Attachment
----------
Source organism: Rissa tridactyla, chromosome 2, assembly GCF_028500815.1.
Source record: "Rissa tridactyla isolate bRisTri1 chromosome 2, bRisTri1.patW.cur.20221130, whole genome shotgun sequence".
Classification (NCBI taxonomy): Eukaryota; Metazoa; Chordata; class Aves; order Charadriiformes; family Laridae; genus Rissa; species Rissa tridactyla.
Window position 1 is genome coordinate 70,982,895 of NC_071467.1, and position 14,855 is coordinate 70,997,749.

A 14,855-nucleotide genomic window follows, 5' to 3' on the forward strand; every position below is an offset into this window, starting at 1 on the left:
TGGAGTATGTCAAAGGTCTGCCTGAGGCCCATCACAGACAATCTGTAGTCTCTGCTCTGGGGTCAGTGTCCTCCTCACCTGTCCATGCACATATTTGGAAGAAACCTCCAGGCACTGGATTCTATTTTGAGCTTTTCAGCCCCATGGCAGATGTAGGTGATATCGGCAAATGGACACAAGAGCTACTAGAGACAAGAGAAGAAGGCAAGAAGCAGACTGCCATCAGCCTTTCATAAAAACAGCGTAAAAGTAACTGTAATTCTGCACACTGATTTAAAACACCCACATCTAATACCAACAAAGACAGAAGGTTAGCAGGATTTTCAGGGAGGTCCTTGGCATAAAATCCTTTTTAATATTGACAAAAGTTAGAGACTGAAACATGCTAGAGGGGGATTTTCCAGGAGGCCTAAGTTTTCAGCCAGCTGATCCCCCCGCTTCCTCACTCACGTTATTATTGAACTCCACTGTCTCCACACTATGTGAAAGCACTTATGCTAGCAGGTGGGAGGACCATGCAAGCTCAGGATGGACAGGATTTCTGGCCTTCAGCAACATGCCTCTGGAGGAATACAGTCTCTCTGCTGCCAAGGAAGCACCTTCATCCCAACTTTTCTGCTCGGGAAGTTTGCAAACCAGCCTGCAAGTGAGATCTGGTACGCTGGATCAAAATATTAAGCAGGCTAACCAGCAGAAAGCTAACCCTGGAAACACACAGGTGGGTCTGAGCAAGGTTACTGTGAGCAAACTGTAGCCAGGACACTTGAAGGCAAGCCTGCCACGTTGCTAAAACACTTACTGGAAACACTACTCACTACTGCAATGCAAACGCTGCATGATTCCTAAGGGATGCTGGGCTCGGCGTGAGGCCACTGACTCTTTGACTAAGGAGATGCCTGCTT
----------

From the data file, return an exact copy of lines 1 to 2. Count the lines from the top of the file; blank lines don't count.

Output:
Source organism: Rissa tridactyla, chromosome 2, assembly GCF_028500815.1.
Source record: "Rissa tridactyla isolate bRisTri1 chromosome 2, bRisTri1.patW.cur.20221130, whole genome shotgun sequence".